Memorandum in Opposition
For Immediate RELEASE:  May 13, 2024

Re:       S.3472 (Rivera)/A.7214 (McDonald) — AN ACT to amend the public health law, in  relation to submission of information to the department of health for physician profiles

This legislation, S.3472/A.7214, would require health care plan participation by physicians to be reported, for purposes of physician profiles, by the health care plans. The New York Health Plan Association (HPA) and its member health plans agree on the importance of consumers having information about the providers in their health plan’s network. However, putting the onus of providing this information to the New York Provider Profile on health plans instead of the provider themselves is misplaced. Accordingly, HPA opposes this legislation.

New York State’s Physician Profile is a state-maintained website that provides a wealth of information on providers practicing in New York that is valuable to consumers. Information that providers are required to report to the Physician Profile site include the provider’s education, languages they may speak and any legal actions that may have been taken against the provider. Additional information, including office locations and phone numbers, articles they may have written and list of health plans in which the doctor participates, is optional.

New York law also requires health plans to provide consumers with information on providers in their networks through the health plan’s provider directory. Information that plans’ directories are required to provide include: a listing of providers by specialty (if applicable), address(es) and telephone number(s) of all participating providers, as well as whether a provider is accepting new patients. For physicians, the directories must also include board certification, languages spoken, and any affiliations with participating hospitals.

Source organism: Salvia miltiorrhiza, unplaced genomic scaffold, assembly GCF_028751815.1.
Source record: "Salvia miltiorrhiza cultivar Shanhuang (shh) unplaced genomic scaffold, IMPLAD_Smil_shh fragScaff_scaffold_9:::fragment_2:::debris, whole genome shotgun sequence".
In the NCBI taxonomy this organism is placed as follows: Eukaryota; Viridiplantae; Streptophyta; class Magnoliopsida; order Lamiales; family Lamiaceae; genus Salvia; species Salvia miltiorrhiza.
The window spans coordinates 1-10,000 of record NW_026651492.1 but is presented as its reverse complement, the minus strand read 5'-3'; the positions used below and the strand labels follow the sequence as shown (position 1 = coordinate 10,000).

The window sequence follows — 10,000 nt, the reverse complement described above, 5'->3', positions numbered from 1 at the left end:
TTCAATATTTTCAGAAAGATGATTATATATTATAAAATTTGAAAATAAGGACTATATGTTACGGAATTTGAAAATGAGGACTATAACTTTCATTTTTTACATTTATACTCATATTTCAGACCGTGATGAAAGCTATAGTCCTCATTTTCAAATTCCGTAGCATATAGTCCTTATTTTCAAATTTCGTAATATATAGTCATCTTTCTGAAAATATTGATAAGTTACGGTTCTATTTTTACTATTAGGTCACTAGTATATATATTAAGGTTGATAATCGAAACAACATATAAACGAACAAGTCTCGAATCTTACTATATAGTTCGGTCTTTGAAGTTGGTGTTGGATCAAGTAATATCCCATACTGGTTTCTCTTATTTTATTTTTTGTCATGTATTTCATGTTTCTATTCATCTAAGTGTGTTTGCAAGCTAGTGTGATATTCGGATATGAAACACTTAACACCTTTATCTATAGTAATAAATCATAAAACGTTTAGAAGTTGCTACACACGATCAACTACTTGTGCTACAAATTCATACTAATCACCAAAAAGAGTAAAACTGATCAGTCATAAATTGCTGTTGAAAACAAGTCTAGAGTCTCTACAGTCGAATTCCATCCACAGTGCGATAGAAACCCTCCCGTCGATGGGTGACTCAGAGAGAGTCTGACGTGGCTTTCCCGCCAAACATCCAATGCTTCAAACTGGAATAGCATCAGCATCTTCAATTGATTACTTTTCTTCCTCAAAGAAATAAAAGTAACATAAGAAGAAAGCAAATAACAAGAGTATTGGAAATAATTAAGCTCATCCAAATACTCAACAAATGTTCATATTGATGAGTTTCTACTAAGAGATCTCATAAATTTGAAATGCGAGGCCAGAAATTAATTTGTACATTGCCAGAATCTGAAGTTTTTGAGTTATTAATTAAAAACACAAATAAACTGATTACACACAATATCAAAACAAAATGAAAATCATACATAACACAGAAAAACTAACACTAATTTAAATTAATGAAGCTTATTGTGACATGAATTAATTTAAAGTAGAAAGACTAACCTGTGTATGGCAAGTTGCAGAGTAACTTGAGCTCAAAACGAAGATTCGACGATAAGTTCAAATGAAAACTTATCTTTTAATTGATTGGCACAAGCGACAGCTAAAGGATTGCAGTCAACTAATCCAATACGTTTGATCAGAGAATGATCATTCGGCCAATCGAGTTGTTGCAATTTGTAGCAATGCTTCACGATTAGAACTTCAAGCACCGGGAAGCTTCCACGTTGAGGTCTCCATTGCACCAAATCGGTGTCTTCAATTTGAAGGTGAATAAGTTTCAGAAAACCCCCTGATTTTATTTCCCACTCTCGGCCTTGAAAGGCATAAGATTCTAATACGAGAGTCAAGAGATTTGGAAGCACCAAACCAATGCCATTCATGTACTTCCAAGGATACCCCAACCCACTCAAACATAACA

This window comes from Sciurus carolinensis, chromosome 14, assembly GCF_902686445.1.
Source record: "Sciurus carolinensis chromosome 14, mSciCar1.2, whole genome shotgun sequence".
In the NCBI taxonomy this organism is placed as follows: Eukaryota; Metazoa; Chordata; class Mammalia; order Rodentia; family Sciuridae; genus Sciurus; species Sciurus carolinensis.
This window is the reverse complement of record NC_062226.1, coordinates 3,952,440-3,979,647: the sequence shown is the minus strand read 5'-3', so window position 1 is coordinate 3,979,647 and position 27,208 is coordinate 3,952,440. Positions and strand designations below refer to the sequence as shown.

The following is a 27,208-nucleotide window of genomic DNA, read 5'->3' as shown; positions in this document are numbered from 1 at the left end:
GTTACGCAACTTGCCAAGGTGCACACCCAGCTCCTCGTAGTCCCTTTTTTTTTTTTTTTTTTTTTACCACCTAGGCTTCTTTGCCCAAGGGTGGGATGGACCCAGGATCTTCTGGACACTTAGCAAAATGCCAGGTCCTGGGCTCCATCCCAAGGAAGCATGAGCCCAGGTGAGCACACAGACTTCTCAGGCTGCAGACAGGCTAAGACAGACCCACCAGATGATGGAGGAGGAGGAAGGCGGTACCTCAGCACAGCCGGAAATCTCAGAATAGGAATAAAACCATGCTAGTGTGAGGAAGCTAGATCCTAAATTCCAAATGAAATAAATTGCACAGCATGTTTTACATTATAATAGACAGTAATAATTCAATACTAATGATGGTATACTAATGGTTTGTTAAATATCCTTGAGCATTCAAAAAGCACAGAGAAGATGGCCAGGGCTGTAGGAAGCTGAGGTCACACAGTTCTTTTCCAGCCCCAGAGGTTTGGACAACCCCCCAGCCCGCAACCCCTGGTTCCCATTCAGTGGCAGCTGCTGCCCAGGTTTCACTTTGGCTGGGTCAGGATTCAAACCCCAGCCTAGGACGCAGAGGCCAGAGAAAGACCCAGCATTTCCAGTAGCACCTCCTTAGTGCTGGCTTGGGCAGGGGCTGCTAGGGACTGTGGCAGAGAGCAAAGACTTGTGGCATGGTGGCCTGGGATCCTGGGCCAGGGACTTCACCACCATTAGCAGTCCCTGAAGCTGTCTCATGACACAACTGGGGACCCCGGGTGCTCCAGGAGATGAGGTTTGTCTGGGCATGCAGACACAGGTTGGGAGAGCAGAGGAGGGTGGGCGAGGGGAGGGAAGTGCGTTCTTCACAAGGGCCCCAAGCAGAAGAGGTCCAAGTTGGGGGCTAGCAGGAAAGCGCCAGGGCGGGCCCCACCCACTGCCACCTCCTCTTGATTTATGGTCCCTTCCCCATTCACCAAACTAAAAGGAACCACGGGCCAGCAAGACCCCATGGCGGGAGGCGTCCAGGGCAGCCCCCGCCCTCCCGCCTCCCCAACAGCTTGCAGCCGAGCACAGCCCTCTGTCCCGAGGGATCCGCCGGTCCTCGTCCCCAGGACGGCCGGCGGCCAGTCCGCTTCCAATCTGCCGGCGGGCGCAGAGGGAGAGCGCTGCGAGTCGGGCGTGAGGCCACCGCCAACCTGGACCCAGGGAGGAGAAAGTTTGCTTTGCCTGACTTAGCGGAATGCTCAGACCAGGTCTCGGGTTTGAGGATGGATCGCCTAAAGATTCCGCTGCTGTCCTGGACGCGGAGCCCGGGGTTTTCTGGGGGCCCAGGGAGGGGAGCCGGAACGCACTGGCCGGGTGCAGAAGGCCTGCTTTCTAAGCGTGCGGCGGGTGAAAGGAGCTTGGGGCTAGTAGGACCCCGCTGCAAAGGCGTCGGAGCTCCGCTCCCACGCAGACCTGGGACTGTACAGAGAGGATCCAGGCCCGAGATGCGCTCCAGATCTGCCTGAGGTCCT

The federal No Surprises Act (NSA), designed to protect consumers against surprise bills from providers, included provisions requiring providers to provide timely directory information to a health plan. This requirement was aimed at helping to ensure accuracy of health plan directories, thereby ensuring consumers would have up to date information when a provider leaves a plan network. While the NSA, also requires plans to verify and update the provider directory information on its website for each provider at least once every 90 days, and to make updates if a provider’s information changes, the federal law placed the onus on providers to communicate this information to plans. Quite simply, plans cannot produce information they do not have.

Currently are no enforcement mechanisms to compel providers to produce information. Although health plans are committed to providing their member with information they need to assist them in their choice of providers, when it comes to the actual provider information — whether in plan directories or the state’s Physician Profile — the focus needs to be on requiring providers, not health plans, to provide these updates.

For these reasons, we OPPOSE S.3472/A.7214.